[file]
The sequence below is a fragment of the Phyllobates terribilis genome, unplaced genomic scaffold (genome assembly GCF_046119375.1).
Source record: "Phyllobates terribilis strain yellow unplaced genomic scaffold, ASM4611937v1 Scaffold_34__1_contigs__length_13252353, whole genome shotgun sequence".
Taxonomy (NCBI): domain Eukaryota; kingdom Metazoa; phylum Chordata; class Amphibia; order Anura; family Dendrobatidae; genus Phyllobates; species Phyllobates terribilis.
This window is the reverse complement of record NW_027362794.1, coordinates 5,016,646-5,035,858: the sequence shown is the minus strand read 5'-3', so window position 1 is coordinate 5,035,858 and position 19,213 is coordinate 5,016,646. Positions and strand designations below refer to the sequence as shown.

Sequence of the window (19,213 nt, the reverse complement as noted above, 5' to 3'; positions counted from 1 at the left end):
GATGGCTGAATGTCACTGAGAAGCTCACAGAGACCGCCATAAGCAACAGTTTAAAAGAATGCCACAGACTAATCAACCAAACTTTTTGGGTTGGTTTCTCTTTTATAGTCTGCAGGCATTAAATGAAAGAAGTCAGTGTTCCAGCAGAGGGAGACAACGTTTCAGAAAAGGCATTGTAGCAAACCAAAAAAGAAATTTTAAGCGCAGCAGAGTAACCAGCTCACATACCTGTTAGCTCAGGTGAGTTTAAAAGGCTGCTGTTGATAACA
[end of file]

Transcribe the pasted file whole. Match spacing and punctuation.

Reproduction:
The sequence below is a fragment of the Phyllobates terribilis genome, unplaced genomic scaffold (genome assembly GCF_046119375.1).
Source record: "Phyllobates terribilis strain yellow unplaced genomic scaffold, ASM4611937v1 Scaffold_34__1_contigs__length_13252353, whole genome shotgun sequence".
Taxonomy (NCBI): domain Eukaryota; kingdom Metazoa; phylum Chordata; class Amphibia; order Anura; family Dendrobatidae; genus Phyllobates; species Phyllobates terribilis.
This window is the reverse complement of record NW_027362794.1, coordinates 5,016,646-5,035,858: the sequence shown is the minus strand read 5'-3', so window position 1 is coordinate 5,035,858 and position 19,213 is coordinate 5,016,646. Positions and strand designations below refer to the sequence as shown.

Sequence of the window (19,213 nt, the reverse complement as noted above, 5' to 3'; positions counted from 1 at the left end):
GATGGCTGAATGTCACTGAGAAGCTCACAGAGACCGCCATAAGCAACAGTTTAAAAGAATGCCACAGACTAATCAACCAAACTTTTTGGGTTGGTTTCTCTTTTATAGTCTGCAGGCATTAAATGAAAGAAGTCAGTGTTCCAGCAGAGGGAGACAACGTTTCAGAAAAGGCATTGTAGCAAACCAAAAAAGAAATTTTAAGCGCAGCAGAGTAACCAGCTCACATACCTGTTAGCTCAGGTGAGTTTAAAAGGCTGCTGTTGATAACA